The U.S. Department of Veterans Affairs (VA) has many different kinds of programs to benefit the more than 18 million American military veterans living in the United States. Among others, these include assistance with health, education, and home loans. But surprisingly, VA disability payments are one of the most common entitlements veterans overlook – even though they are often one of the most essential to their well-being.

Among the reasons that veterans miss out on VA disability benefits are the following:

  • Confusion about the types of benefit programs and how to qualify
  • Complexity of the application process
  • Previous claim denial

Understanding How to Qualify as a Disabled Veteran

One misconception is that combat operations involvement is a requirement to be eligible. To qualify for VA compensation or disability, a veteran does not need to have seen combat. They also do not have to have an orthopedic condition such as missing limbs or damaged muscles.

Any veteran with and Honorable Discharge from active-duty military service meets the service criteria to qualify for VA disability benefits. Reservists and National Guardsmen mobilized or activated for service may also qualify.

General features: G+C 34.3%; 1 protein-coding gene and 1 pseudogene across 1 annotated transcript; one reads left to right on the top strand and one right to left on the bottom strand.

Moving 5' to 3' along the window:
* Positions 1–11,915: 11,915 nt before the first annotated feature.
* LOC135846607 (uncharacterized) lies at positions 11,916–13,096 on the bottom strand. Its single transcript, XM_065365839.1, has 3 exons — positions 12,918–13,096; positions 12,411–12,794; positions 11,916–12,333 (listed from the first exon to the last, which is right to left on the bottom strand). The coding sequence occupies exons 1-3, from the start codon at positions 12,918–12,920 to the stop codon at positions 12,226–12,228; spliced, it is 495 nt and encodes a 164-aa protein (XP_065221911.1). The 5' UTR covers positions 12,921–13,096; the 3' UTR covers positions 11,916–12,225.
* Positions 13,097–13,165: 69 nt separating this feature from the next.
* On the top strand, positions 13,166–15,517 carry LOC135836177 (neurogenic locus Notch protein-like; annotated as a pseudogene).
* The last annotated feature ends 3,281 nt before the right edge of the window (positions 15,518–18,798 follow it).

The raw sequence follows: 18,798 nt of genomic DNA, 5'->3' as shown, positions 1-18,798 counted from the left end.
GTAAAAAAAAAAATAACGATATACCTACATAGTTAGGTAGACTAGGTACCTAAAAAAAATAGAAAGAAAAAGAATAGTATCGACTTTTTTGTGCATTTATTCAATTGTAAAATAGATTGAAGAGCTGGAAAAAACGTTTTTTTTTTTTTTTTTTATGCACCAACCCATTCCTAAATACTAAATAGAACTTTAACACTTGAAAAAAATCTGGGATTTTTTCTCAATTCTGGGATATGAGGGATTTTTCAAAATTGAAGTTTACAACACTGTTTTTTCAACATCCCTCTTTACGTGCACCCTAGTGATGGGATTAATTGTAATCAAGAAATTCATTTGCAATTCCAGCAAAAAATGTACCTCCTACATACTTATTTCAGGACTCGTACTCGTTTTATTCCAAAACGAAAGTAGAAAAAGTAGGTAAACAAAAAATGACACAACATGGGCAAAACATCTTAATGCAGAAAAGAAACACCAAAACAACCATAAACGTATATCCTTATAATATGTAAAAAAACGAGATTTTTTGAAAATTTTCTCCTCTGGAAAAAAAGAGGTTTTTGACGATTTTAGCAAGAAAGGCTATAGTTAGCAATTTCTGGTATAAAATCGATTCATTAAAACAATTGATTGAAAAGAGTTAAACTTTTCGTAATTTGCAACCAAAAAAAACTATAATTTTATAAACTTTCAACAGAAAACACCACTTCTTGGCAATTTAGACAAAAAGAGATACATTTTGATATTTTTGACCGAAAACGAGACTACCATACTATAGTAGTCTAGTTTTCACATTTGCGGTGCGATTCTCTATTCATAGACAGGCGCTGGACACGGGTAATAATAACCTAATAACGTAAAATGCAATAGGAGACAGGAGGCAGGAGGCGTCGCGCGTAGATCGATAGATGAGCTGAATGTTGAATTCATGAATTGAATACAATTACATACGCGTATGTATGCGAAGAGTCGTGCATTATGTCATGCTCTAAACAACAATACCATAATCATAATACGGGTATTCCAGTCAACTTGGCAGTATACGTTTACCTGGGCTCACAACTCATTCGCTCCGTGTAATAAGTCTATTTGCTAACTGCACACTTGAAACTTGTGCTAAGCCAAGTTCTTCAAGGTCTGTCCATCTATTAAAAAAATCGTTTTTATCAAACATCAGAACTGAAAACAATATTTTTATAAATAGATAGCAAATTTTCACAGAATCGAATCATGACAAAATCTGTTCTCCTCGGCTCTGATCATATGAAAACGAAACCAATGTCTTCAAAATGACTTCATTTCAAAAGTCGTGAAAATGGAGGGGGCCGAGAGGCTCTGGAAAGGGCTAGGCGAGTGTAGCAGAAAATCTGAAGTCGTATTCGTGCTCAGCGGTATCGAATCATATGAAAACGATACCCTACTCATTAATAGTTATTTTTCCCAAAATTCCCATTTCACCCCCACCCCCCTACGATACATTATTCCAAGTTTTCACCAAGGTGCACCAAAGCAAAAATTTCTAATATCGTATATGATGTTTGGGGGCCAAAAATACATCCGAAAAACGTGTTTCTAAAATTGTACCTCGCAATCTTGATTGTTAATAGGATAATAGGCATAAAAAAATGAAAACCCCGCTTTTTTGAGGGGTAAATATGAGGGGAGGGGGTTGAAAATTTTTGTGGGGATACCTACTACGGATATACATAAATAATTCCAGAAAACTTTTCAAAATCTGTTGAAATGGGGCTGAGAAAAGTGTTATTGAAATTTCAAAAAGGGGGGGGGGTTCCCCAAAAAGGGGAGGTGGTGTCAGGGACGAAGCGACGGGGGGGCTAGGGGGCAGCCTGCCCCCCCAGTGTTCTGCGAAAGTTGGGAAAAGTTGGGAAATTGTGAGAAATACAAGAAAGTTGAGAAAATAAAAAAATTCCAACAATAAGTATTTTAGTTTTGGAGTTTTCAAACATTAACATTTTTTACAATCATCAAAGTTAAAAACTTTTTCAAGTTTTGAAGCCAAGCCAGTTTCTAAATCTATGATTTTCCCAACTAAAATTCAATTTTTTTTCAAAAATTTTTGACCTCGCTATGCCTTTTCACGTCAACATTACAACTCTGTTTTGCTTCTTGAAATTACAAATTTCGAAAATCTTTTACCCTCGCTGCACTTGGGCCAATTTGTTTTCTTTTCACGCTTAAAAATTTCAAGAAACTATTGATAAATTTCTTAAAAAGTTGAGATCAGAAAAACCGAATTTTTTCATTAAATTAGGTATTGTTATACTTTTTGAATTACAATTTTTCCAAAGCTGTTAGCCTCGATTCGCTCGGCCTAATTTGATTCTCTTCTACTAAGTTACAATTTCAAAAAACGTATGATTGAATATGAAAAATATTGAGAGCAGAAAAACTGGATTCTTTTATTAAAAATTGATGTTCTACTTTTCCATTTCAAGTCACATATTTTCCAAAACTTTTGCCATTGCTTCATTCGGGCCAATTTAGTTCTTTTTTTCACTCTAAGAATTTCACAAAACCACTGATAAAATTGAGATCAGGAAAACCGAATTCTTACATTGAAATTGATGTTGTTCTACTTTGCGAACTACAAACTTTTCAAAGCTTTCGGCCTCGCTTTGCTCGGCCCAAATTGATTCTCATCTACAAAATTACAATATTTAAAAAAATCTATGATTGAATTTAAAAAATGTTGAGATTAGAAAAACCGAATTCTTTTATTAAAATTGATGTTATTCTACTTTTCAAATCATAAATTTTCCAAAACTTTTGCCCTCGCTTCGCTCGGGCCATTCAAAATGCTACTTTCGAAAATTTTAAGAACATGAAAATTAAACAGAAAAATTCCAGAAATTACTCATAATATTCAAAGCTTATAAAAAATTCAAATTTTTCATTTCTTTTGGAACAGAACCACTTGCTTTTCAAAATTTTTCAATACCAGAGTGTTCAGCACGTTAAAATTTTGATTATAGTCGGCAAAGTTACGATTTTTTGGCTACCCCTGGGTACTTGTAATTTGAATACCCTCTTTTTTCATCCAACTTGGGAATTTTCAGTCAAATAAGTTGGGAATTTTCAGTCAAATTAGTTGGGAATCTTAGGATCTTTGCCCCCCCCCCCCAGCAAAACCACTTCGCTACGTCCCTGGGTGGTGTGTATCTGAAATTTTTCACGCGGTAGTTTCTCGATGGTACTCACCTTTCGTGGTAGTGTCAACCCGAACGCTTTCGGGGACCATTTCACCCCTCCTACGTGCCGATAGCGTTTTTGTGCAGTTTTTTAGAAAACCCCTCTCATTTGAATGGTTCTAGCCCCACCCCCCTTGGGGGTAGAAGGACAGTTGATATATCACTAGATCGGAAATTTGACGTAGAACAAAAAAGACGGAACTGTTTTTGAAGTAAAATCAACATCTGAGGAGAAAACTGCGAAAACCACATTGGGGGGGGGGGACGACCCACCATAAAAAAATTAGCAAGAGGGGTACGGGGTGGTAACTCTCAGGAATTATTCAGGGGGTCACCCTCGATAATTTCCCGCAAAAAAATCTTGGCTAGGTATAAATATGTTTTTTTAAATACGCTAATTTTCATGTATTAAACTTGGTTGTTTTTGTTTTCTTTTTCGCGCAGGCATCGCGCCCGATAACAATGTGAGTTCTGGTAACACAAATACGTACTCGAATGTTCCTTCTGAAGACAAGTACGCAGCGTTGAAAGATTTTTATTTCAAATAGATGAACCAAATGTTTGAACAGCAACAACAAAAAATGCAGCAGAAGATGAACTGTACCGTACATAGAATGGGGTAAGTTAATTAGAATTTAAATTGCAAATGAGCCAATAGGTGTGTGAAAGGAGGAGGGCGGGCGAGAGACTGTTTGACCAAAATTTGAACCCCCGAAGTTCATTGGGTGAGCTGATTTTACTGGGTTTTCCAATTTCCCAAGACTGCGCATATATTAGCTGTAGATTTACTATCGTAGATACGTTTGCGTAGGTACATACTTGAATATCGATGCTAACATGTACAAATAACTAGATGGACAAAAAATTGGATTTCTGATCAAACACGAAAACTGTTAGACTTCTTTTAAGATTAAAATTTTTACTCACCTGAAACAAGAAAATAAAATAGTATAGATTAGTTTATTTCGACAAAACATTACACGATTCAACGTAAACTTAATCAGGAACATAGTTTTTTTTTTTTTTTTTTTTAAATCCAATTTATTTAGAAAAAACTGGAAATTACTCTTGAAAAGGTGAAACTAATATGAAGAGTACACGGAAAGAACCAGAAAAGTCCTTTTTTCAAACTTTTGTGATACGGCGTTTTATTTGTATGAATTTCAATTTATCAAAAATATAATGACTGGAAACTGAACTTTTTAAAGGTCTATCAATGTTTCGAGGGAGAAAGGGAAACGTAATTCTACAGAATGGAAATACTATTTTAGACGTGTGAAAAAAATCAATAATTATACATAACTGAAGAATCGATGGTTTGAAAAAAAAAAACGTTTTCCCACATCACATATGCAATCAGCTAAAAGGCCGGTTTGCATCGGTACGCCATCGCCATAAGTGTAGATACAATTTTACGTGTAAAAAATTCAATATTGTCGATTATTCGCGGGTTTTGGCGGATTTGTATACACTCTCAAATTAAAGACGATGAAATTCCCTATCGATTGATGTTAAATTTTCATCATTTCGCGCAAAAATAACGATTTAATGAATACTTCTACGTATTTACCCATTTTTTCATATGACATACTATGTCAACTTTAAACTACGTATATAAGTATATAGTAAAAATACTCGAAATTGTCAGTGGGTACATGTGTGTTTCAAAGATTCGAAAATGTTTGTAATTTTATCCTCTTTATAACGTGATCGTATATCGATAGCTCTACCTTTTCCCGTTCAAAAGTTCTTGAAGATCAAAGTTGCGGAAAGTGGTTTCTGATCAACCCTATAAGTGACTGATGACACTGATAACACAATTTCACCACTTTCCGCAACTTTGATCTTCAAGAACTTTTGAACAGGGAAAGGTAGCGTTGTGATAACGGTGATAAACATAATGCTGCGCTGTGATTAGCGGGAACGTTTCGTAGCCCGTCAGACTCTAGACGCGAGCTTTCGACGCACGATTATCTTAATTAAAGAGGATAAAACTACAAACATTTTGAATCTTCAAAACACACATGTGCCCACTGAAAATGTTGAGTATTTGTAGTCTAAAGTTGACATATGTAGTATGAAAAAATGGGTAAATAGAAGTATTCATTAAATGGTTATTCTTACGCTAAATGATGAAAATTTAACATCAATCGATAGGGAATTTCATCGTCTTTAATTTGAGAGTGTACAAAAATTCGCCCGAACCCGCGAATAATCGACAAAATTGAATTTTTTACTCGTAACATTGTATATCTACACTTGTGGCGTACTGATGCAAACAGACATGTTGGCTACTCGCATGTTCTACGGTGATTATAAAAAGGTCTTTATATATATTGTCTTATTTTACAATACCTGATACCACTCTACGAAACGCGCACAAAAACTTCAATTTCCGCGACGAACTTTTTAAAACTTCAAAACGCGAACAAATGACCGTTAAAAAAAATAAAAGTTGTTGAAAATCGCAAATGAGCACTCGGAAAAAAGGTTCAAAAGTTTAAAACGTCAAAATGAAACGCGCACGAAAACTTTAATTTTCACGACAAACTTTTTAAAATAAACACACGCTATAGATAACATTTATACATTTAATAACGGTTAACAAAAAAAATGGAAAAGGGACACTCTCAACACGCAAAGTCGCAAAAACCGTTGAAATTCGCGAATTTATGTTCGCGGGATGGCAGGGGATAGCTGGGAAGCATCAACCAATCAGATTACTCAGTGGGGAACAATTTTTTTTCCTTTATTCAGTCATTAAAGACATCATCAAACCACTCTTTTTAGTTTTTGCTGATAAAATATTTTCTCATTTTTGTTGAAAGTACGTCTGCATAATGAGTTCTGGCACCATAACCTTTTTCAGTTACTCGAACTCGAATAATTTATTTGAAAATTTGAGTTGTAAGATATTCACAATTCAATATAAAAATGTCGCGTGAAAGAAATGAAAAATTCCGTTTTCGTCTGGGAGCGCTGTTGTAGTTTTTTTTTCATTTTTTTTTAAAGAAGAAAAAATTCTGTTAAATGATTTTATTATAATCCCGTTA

You may currently cope with a condition or an illness that affects your mind or body and links back to your military service. In that case, you may have criteria qualifying you to receive a VA Disability Rating. Even common conditions like back or knee pain, GERD, PTSD, and more may relate to your military service.

Your service may cause problems that develop years later, like exposure to environmental toxins or Agent Orange. Even without active-duty medical records, these medical conditions can be service-connected by your physician and attorney. Whether your military service directly caused or only aggravated your disability, it is worth determining whether you merit service-connected disability benefits.

Claims Process

In Pennsylvania, most if not all Counties provide free assistance to veterans through a veterans’ service officer. But undergoing the claims process for VA disability or any other VA benefits can be lengthy and daunting. Applications can be denied for the smallest of mistakes. Moreover, the administrative appeals process can be both difficult and lengthy. Sadly, many veterans give up. Turning for assistance to an attorney with specialized knowledge and experience with veterans’ benefits is sometimes necessary.

Compensation and Pension (C&P) Exam

After overcoming complex claims paperwork and submitting all requirements, veterans may face another hurdle. The VA may schedule a Compensation and Pension (C&P) Examination.

The VA may require a veteran seeking disability benefits to have this medical exam, which assesses the severity of the veteran’s condition. The VA can deny a veteran’s application if they do not attend the evaluations. Results of the C&P Examination become part of your file, and attendance is crucial for claim approval.

Don’t Confuse with Other Similar Disability Benefits